Although there seems to be a difference in the precise publication date between the online reference sites This Day in History and Wikipedia, today we celebrate the Charles Dickens’ work A Christmas Carol, which both sites acknowledge was published in 1843. This story has become well known and omnipresent in the Christmas season; in film, theater, radio, television, cartoon, opera and about every other form of media known to mankind. A Christmas Carol tells the story of a bitter old miser, Ebenezer Scrooge and his transformation into a gentler, kindlier man after visitations by the ghost of his former business partner Jacob Marley and the Ghosts of Christmases Past, Present and Yet to Come.
The book was written at a time when the English were examining and exploring Christmas traditions from the past as well as new customs such as Christmas cards and Christmas trees. Dickens’ source materials for the tale appear to be many and varied, but are principally, the humiliating experiences of his childhood, his sympathy for the poor and various Christmas stories and fairy tales. A Christmas Carol has been credited as one of the greatest influences in rejuvenating the old Christmas traditions of England. Scrooge himself is the embodiment of winter, and, just as winter is followed by spring and the renewal of life, so too Scrooge’s cold, pinched heart is restored to the innocent goodwill he had known in his childhood and youth. It is hardy tale that should be retold and remembered each holiday season as one of the true spirits for celebration.
I considered this work by Dickens when I read a recently released article entitled “Improving Corporate Settlement Agreements” by The Fraud Guy, John Hanson. In this piece Hanson considers some shortcomings in a variety of corporate misconduct settlement agreements, where he believes “the Terms of most Agreements lack a full and practical appreciation for what constitutes an effective Program within a particular organization.” He articulates that “A key reason for this is because the parties to the Agreement miss the forest for the trees in that they too narrowly focus on Program sub-components (that piece of a Program associated with a particular risk, such as Anti-Corruption, Anti-Trust, False Claims, Organizational Conflicts of Interest, etc.…), the failure of which is only symptomatic of a higher level and overall Program failure.” Although Hanson’s critique of Deferred Prosecution Agreements (DPAs), corporate monitors and settlement agreements was broader than simply those issues in Foreign Corrupt Practices Act (FCPA) enforcement, I found his comments provided some useful insights into how both companies and the Department of Justice (DOJ) and Securities and Exchange Commission (SEC) might help to make the process more robust in helping companies create a culture of compliance and ethics as result of a resolved enforcement action.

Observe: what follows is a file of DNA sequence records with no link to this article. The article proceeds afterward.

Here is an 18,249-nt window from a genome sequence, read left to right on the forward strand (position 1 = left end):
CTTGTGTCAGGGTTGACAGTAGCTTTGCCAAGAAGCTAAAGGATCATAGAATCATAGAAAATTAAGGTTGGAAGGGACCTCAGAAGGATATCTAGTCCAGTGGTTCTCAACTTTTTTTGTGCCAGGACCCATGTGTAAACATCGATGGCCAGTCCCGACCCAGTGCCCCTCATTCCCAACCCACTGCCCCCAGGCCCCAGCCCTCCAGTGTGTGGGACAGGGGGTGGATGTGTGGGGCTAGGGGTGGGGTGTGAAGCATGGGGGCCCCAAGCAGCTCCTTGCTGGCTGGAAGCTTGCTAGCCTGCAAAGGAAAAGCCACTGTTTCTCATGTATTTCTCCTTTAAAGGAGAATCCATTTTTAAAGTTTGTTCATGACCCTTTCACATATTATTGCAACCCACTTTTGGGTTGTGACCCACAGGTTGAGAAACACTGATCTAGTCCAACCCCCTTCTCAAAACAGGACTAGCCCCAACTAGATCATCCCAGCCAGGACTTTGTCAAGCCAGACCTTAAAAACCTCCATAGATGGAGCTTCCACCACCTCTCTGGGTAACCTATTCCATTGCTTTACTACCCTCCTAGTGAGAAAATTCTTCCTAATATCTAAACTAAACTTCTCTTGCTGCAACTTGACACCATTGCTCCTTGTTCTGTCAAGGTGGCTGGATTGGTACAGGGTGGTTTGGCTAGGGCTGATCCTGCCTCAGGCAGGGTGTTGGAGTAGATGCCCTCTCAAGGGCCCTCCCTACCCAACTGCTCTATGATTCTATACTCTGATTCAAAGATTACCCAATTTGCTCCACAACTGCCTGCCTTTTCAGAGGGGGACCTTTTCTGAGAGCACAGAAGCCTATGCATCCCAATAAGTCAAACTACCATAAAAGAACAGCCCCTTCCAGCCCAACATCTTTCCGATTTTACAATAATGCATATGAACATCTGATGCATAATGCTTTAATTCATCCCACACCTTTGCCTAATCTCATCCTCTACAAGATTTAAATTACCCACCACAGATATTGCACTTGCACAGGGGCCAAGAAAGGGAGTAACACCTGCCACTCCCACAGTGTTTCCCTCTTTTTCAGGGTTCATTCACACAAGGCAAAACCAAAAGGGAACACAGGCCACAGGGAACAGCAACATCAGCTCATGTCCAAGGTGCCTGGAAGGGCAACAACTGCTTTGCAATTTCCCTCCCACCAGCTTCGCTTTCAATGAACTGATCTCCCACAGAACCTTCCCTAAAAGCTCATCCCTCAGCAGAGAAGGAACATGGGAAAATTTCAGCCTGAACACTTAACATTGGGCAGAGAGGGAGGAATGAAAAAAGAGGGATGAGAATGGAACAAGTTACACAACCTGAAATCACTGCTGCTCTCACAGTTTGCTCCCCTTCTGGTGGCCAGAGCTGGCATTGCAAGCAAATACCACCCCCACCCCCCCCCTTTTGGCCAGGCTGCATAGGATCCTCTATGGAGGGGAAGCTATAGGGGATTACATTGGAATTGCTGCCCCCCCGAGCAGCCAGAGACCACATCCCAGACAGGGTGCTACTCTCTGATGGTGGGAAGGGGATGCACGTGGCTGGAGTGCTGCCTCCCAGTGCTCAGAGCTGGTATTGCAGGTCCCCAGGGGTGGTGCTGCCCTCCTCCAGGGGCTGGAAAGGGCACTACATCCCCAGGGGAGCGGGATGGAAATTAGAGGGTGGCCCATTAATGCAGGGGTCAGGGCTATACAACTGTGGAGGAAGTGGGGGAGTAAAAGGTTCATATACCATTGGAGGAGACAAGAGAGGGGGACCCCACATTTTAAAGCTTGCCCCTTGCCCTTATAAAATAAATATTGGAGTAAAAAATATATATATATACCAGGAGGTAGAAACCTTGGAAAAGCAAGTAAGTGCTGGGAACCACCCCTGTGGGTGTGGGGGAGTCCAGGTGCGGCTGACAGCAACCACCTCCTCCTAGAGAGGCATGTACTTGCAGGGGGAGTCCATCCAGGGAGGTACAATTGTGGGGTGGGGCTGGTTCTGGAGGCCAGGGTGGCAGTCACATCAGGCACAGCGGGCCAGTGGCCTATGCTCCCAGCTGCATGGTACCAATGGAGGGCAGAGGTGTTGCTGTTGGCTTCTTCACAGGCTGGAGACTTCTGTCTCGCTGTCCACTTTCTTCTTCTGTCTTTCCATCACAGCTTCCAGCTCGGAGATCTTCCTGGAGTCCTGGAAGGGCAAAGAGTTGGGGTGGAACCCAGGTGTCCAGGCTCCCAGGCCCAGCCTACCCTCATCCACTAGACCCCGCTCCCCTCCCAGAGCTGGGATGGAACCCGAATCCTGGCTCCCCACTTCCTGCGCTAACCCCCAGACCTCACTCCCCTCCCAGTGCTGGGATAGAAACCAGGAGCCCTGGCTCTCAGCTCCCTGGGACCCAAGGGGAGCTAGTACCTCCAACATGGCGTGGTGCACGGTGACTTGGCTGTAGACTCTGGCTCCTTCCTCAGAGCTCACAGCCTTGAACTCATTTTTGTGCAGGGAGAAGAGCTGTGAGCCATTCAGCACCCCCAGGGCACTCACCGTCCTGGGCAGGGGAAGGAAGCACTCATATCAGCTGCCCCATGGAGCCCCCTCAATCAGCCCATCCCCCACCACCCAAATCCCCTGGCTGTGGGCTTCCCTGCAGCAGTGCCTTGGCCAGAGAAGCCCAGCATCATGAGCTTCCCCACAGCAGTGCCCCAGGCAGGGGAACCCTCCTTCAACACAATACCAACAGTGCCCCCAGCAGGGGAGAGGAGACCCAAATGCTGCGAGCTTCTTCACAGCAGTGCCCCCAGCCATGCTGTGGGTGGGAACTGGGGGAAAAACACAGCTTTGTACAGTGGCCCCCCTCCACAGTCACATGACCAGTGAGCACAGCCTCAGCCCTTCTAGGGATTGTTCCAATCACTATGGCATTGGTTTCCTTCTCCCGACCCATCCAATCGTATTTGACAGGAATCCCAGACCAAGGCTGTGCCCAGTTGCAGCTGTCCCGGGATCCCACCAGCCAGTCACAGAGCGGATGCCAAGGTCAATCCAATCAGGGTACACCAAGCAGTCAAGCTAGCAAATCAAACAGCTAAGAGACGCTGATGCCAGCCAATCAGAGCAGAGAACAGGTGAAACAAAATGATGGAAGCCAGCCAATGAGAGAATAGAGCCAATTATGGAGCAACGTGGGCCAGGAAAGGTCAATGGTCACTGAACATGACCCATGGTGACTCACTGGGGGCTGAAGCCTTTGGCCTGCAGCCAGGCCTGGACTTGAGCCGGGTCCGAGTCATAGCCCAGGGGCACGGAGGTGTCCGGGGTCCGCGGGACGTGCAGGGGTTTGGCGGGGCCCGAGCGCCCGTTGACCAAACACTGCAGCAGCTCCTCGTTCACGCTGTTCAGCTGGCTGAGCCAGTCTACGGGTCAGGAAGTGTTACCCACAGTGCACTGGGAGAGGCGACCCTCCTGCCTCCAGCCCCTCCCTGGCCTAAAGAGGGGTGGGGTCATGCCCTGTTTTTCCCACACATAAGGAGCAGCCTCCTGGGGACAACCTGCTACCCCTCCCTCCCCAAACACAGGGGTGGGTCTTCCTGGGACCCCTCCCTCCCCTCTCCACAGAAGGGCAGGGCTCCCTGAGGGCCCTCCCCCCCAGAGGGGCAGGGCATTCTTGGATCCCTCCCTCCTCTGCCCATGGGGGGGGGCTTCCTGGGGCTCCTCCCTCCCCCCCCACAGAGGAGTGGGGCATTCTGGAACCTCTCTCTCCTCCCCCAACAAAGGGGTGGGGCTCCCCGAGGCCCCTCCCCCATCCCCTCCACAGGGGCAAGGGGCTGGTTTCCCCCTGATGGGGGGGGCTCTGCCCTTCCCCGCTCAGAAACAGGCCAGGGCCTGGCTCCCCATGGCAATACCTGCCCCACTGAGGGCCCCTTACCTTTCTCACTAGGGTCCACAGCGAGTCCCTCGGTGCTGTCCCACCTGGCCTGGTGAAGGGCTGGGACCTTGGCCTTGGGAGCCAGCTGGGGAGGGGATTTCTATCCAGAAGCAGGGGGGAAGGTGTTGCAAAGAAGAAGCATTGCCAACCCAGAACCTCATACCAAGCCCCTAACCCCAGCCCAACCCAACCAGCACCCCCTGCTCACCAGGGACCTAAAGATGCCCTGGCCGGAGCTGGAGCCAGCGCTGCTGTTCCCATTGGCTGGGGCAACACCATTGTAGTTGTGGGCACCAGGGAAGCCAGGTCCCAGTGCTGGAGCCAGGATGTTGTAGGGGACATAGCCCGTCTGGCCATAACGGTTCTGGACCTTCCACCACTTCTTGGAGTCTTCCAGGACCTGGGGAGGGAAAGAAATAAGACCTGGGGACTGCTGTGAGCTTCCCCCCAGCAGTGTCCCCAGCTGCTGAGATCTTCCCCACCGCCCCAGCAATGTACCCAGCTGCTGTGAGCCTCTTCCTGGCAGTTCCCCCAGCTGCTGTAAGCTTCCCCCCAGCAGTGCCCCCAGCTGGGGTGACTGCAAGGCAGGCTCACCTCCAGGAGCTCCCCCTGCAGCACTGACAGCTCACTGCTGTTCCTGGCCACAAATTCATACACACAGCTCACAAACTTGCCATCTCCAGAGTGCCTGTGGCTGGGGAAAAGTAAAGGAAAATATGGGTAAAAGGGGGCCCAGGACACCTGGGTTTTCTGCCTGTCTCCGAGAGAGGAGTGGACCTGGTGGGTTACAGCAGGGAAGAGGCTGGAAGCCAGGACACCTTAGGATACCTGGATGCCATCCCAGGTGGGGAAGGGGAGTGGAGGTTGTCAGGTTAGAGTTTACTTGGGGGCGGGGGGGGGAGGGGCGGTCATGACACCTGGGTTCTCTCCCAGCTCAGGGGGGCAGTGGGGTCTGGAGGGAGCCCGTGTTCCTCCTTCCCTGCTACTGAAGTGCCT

Here Hanson says that DPAs do not tie the relationship of compliance and ethics together going forward. He believes that one cannot exist without the other. He thinks many compliance program overseers focus too much on the sub-parts and institute too much of “A piecemeal approach that overly focuses on Program sub-components and neglects ethical tone almost completely is doomed to failure. It is like placing a Band-Aid on an arterial wound.”
While many external monitors will drill down into the detailed specifics of a certain issue or even sub-issue under compliance, such a mechanism can be a useful exercise. For example if there is a particular compliance problem being faced such a detailed approach may be warranted. For instance, if the company got into FCPA trouble for its use of third parties that came into a business relationship with the company through the Supply Chain, an extreme deep dive into the Supply Chain and management of those relationships from the compliance perspective may be important. However what such an approach may cost is losing a greater focus of the overall picture.